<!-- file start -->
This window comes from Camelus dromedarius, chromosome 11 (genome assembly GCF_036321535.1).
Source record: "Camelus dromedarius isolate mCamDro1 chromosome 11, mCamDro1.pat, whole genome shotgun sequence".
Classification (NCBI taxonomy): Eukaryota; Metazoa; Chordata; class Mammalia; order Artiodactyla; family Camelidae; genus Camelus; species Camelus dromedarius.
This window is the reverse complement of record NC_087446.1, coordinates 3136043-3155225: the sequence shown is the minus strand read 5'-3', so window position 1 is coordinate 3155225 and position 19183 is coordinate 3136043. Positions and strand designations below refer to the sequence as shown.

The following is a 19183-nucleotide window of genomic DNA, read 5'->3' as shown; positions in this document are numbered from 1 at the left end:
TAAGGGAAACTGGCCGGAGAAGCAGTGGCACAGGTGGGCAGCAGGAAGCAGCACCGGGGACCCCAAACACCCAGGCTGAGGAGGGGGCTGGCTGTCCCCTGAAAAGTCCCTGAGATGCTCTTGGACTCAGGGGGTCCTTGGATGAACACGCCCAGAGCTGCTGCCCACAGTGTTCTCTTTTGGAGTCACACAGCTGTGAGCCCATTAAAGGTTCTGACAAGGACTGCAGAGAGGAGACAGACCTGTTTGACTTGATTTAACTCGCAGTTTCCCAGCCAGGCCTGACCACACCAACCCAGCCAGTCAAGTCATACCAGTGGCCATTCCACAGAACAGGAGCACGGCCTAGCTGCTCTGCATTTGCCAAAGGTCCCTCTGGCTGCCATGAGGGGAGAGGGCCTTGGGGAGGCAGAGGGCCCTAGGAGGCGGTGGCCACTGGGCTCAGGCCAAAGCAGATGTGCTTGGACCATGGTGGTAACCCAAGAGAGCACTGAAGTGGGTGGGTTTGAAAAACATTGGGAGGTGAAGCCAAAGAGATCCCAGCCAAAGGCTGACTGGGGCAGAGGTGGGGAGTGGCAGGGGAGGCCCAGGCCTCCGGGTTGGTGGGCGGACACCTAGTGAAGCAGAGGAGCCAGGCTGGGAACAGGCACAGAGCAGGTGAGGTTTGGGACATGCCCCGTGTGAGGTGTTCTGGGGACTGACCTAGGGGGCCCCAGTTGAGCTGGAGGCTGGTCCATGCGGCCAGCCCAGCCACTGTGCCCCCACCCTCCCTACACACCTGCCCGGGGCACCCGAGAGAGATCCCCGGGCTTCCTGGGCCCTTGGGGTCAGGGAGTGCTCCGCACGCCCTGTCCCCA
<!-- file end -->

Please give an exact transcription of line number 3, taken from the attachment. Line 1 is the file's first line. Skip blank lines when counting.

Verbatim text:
Classification (NCBI taxonomy): Eukaryota; Metazoa; Chordata; class Mammalia; order Artiodactyla; family Camelidae; genus Camelus; species Camelus dromedarius.